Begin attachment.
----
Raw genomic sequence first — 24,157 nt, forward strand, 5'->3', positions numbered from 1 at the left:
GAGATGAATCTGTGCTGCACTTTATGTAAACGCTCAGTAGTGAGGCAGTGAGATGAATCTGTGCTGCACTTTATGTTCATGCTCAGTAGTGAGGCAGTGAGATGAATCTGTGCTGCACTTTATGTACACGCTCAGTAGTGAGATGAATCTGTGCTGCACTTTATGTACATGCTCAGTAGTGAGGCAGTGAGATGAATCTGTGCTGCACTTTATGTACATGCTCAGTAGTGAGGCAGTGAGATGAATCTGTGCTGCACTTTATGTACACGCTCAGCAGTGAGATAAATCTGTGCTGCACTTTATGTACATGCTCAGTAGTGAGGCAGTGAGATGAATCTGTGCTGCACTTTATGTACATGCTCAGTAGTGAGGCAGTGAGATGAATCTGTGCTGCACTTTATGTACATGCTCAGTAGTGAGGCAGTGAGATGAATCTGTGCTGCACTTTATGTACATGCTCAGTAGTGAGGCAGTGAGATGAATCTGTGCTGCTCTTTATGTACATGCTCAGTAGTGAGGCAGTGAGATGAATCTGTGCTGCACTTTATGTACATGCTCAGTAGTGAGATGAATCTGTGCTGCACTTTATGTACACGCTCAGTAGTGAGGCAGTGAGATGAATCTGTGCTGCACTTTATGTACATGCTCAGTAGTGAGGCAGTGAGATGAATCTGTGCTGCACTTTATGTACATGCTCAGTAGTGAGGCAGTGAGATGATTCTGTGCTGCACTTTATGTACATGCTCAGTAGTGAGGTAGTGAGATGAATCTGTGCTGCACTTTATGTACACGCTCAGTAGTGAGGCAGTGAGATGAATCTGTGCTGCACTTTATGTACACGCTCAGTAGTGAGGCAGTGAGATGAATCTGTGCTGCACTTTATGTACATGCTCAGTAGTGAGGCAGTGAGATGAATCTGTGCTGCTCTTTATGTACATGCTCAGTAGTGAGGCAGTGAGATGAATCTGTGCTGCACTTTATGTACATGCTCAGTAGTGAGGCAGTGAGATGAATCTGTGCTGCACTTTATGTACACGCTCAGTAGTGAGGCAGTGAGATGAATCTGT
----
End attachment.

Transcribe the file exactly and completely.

Raw genomic sequence first — 24,157 nt, forward strand, 5'->3', positions numbered from 1 at the left:
GAGATGAATCTGTGCTGCACTTTATGTAAACGCTCAGTAGTGAGGCAGTGAGATGAATCTGTGCTGCACTTTATGTTCATGCTCAGTAGTGAGGCAGTGAGATGAATCTGTGCTGCACTTTATGTACACGCTCAGTAGTGAGATGAATCTGTGCTGCACTTTATGTACATGCTCAGTAGTGAGGCAGTGAGATGAATCTGTGCTGCACTTTATGTACATGCTCAGTAGTGAGGCAGTGAGATGAATCTGTGCTGCACTTTATGTACACGCTCAGCAGTGAGATAAATCTGTGCTGCACTTTATGTACATGCTCAGTAGTGAGGCAGTGAGATGAATCTGTGCTGCACTTTATGTACATGCTCAGTAGTGAGGCAGTGAGATGAATCTGTGCTGCACTTTATGTACATGCTCAGTAGTGAGGCAGTGAGATGAATCTGTGCTGCACTTTATGTACATGCTCAGTAGTGAGGCAGTGAGATGAATCTGTGCTGCTCTTTATGTACATGCTCAGTAGTGAGGCAGTGAGATGAATCTGTGCTGCACTTTATGTACATGCTCAGTAGTGAGATGAATCTGTGCTGCACTTTATGTACACGCTCAGTAGTGAGGCAGTGAGATGAATCTGTGCTGCACTTTATGTACATGCTCAGTAGTGAGGCAGTGAGATGAATCTGTGCTGCACTTTATGTACATGCTCAGTAGTGAGGCAGTGAGATGATTCTGTGCTGCACTTTATGTACATGCTCAGTAGTGAGGTAGTGAGATGAATCTGTGCTGCACTTTATGTACACGCTCAGTAGTGAGGCAGTGAGATGAATCTGTGCTGCACTTTATGTACACGCTCAGTAGTGAGGCAGTGAGATGAATCTGTGCTGCACTTTATGTACATGCTCAGTAGTGAGGCAGTGAGATGAATCTGTGCTGCTCTTTATGTACATGCTCAGTAGTGAGGCAGTGAGATGAATCTGTGCTGCACTTTATGTACATGCTCAGTAGTGAGGCAGTGAGATGAATCTGTGCTGCACTTTATGTACACGCTCAGTAGTGAGGCAGTGAGATGAATCTGT